n s. ix. MAY 3), 1914. j NOTES AND QUERIES.
reset ? I have been unable up to the present to learn anything regarding Mr. J. C. Burckharclt, who supplied the jewel, save that he died in 1849. Was he a leading jeweller, and who succeeded to his business ?
BOBT. J. SODDY. 42, Jewin Street, E.G.
"VOSSIONER" (11 S. ix. 210, 390). I have no doubt that this word denotes the person, who has the advowson, the right of presentation to a benefice or living. I find from ' N.E.D.' that early forms of this w r ord -were avoweson, voweson. There also occur the spellings advowsion, avoson. There is therefore no difficulty, as far as form goes, in explaining the word vossioner to be the -equivalent of advowsoner, the owner of an
- advowson. ' N.E.D.' reminds us that the
word advowson ( = Lat. advocatio) meant originally the obligation to defend the rights of a benefice, to be its " advocate."
A. L. MAYHEW.
That vossioner did then signify an advow- soner, or " owner of an, advowson," is, indeed, very likely. At first sight our modern understanding of the words pa- tron and advowson would lead us to suppose that a man was a "patron" of a living because he was the owner of the '" advowson," and that the two words together would not be used in describing the one person. I may point out, however, that in 1535 these words are separately used m the Act for the suppression of the smaller monasteries (27 Henry VIII. cap. 28), where the various rights, possessions, and privileges belonging to these monasteries and priories, &c., are enumerated in the first section, and in the second section as
" all and singular the manors, lands churches,
chapels, advowsons, patronages and all other
interests and hereditaments to the same be- longing."
This clearly shows that a distinction was recognized between advowsons and patron- ages, just as Parson Woddomes was not only " pattron," but also " vossioner " of the church and parish of Ufton.
W. S. B. H.
PARRY BROADHEAD (11 S. ix. 370), who was still living in 1718, was son of Robert Broadhead, pewterer of London, by Mar- garet, daughter of Thos. Skinner of Wrotham, Kent. Thos. Skinner's sister Joane was the first wife of Nicholas Parry, Chief Butler 0? Gray's Inn, who was buried at Wrotham 5n 1672. G. S. PARRY.
17, Ashley Mansions, S.W.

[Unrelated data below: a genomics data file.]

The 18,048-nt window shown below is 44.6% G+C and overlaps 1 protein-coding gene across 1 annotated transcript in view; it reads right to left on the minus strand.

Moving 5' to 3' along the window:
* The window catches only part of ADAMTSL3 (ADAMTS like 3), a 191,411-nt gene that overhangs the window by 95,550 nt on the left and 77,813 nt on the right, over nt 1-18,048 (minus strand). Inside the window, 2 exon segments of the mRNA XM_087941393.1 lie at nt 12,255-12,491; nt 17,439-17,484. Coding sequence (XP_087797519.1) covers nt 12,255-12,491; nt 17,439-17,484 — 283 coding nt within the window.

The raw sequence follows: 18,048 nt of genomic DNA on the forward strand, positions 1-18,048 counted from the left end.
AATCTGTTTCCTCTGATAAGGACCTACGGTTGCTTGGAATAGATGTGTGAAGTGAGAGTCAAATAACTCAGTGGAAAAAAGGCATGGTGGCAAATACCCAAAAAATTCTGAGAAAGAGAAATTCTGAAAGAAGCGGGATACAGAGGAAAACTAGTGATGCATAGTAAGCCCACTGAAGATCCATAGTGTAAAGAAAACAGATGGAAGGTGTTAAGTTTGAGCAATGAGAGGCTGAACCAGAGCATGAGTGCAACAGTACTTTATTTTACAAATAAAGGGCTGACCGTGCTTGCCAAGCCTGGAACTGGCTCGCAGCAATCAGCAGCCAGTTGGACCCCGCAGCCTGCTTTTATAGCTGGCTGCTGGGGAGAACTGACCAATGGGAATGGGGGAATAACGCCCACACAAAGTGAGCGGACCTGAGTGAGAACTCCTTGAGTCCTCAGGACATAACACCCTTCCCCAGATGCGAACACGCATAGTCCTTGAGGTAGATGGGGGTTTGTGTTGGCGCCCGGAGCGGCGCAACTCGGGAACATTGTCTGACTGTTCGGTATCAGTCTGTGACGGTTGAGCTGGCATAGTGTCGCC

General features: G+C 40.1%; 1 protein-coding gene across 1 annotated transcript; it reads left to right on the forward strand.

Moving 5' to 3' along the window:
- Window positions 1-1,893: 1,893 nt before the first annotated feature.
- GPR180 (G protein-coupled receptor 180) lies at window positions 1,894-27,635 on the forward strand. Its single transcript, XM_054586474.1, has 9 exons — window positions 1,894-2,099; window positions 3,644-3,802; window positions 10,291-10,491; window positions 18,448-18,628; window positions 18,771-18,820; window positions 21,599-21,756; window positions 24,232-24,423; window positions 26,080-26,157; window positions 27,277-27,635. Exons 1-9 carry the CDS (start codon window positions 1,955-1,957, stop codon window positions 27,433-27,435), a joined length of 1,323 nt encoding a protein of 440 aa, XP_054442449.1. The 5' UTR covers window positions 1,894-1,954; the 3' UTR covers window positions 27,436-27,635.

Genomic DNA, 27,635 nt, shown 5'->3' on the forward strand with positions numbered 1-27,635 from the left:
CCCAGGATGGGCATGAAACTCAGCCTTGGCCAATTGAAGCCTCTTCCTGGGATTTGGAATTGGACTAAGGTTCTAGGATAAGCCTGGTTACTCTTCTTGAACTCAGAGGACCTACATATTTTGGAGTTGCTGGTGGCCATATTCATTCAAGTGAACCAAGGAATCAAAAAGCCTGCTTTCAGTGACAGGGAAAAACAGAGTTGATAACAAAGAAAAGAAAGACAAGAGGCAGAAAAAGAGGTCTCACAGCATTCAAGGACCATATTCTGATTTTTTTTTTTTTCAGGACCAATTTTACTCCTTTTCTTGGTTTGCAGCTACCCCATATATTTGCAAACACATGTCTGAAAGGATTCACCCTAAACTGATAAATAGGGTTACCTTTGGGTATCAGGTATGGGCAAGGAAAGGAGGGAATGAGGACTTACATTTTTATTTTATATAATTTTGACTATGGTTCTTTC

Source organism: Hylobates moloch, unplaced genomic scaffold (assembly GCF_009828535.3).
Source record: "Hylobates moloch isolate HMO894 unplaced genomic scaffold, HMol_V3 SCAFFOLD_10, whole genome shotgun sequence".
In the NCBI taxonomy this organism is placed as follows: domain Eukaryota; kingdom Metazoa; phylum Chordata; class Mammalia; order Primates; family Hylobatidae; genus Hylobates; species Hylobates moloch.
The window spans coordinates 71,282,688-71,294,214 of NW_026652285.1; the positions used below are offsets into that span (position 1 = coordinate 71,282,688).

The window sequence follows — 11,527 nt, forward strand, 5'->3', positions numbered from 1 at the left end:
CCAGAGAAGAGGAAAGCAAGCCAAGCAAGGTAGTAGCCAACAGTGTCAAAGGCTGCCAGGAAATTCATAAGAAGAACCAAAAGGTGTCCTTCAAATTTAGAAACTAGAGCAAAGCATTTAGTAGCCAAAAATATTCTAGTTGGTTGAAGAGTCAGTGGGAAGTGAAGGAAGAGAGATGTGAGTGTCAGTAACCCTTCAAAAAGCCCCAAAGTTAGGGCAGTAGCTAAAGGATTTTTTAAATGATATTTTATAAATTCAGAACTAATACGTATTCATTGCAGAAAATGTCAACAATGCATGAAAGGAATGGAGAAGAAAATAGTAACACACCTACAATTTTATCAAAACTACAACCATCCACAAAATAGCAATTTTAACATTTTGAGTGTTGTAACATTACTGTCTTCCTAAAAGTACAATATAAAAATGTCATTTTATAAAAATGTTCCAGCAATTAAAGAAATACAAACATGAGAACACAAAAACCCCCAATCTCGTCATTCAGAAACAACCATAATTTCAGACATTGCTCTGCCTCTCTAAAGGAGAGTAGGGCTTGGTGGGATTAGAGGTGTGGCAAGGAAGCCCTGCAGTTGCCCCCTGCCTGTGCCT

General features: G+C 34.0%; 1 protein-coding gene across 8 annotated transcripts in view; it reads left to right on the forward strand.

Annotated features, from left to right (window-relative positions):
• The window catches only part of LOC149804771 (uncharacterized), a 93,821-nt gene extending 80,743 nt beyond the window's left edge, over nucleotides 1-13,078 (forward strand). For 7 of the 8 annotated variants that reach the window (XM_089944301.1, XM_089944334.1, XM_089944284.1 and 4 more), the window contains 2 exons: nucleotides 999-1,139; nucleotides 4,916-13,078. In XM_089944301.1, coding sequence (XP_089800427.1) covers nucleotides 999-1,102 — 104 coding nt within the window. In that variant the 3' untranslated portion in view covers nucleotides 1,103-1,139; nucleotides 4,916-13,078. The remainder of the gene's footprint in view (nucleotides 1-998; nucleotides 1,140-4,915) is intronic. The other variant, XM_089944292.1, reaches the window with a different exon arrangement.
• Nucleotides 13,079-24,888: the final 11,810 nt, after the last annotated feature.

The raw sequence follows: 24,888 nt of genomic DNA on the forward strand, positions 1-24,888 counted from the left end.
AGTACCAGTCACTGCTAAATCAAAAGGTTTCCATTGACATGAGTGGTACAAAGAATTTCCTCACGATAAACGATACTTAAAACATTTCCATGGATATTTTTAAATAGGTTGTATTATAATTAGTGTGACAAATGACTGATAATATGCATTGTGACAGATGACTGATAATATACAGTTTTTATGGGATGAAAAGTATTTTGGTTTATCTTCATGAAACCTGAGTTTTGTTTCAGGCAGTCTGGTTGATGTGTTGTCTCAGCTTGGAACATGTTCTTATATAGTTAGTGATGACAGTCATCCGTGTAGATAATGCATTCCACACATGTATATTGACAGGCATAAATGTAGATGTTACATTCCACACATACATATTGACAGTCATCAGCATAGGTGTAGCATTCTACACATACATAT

" BLIZARD " OR " BLIZZARD " AS SUR- NAME (11 S. ix. 290, 396). This name is included in ' Surnames of the United King- dom,' by Henry Harrison (1912), vol. i. p. 37, and forty years ago it was represented near Chippenham (Wilts). A. C. C.
Dr. Barber in his ' British Surnames ' says the family name Blizard is of Saxon, origin, and means a " strong sword -player." There is little reason for supposing the Bl'zards to be of Huguenot ancestry. They were seated in this country long before the arrival of the Protestant refugees. Their principal habitat seems to have been the South Midland counties, and Foster's ' Alumni Oxoni- enses' records the graduation at Oxford of several members of the family hailing from Oxfordshire and Gloucestershire for some two centuries. During the Commonwealth a Capt. Charles Blizard left this country for Antigua, where he farmed 115 acres, leaving many descendants in that island, one of whom, the Hon. Stephen Blizard, was Speaker of the House of Assembly and Judge of the Court of Common Pleas. (For a full account of this branch of the Blizard family, see Oliver's ' History of Antigua. ' )
Sir W. Blizard, 1743-1835, surgeon to the London Hospital, belonged to a branch of the family resident in Barnes, Surrey, from Stuart times, and the Parish Register of Barnes contains over thirty references to them. I had the pleasure of contributing to The London Hospital Gazette for February and March, 1913, a fairly full account of Sir William Blizard and his family.
S. D. CLIPPINGDALE, M.D.
BIRMINGHAM STATUES AND MEMORIALS (10S. ix.202, 243., 282, 322, 363). T. Hansom. MR. WILMOT CORFIELD has made a slip in describing (ante, p. 322) the architect of Birmingham Town Hall, " whose name was given to the ' Hansom ' cab," as T. Hansom. His name was Joseph Aloysius Hansom. See H. C. Moore's ' Omnibuses and Cabs,' p. 216.
JOHN B. WAINE WRIGHT.
George Dawson. Some rather humorous incidents were associated with the ill-starred Dawson statue of 1881 (ante, p. 323). When the moment arrived for the Mayor, Alderman Baker, to unveil the statue, the mechanism for removing the covering refused to work, and for some awkward moments the Mayor was seen tugging at the cord in vain. In the strained silence was heard a stage whisper from J. H. Chamberlain, the architect of the canopy, " Pull devil pull Baker." Apropos